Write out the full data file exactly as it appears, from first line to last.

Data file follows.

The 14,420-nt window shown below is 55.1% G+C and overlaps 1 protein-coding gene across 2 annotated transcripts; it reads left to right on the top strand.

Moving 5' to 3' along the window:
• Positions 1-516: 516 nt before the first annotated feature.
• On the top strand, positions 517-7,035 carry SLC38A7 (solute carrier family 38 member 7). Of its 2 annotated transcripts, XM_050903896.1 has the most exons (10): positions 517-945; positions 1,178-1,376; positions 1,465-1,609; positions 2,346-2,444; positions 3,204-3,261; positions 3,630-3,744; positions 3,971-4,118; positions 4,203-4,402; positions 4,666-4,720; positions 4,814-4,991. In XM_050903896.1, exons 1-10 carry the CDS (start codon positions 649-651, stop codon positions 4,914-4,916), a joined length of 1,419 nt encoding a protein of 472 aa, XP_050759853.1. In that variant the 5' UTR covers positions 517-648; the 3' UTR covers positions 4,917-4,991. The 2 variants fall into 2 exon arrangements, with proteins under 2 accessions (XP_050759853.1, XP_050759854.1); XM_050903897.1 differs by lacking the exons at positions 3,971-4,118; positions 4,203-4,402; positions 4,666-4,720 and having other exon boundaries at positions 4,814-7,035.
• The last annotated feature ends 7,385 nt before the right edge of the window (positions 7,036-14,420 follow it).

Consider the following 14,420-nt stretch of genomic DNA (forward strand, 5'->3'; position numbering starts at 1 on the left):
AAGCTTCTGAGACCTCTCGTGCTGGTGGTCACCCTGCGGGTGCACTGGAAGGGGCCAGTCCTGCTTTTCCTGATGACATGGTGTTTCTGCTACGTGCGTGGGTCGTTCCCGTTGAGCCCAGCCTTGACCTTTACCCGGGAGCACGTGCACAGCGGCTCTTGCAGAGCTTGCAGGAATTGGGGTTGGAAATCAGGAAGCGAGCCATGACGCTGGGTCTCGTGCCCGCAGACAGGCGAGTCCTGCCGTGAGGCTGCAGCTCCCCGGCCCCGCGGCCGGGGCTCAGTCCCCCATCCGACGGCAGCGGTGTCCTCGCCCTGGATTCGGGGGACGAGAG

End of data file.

The 14,420-nt window shown below is 55.1% G+C and overlaps 1 protein-coding gene across 2 annotated transcripts; it reads left to right on the top strand.

Moving 5' to 3' along the window:
• Positions 1-516: 516 nt before the first annotated feature.
• On the top strand, positions 517-7,035 carry SLC38A7 (solute carrier family 38 member 7). Of its 2 annotated transcripts, XM_050903896.1 has the most exons (10): positions 517-945; positions 1,178-1,376; positions 1,465-1,609; positions 2,346-2,444; positions 3,204-3,261; positions 3,630-3,744; positions 3,971-4,118; positions 4,203-4,402; positions 4,666-4,720; positions 4,814-4,991. In XM_050903896.1, exons 1-10 carry the CDS (start codon positions 649-651, stop codon positions 4,914-4,916), a joined length of 1,419 nt encoding a protein of 472 aa, XP_050759853.1. In that variant the 5' UTR covers positions 517-648; the 3' UTR covers positions 4,917-4,991. The 2 variants fall into 2 exon arrangements, with proteins under 2 accessions (XP_050759853.1, XP_050759854.1); XM_050903897.1 differs by lacking the exons at positions 3,971-4,118; positions 4,203-4,402; positions 4,666-4,720 and having other exon boundaries at positions 4,814-7,035.
• The last annotated feature ends 7,385 nt before the right edge of the window (positions 7,036-14,420 follow it).

Consider the following 14,420-nt stretch of genomic DNA (forward strand, 5'->3'; position numbering starts at 1 on the left):
AAGCTTCTGAGACCTCTCGTGCTGGTGGTCACCCTGCGGGTGCACTGGAAGGGGCCAGTCCTGCTTTTCCTGATGACATGGTGTTTCTGCTACGTGCGTGGGTCGTTCCCGTTGAGCCCAGCCTTGACCTTTACCCGGGAGCACGTGCACAGCGGCTCTTGCAGAGCTTGCAGGAATTGGGGTTGGAAATCAGGAAGCGAGCCATGACGCTGGGTCTCGTGCCCGCAGACAGGCGAGTCCTGCCGTGAGGCTGCAGCTCCCCGGCCCCGCGGCCGGGGCTCAGTCCCCCATCCGACGGCAGCGGTGTCCTCGCCCTGGATTCGGGGGACGAGAG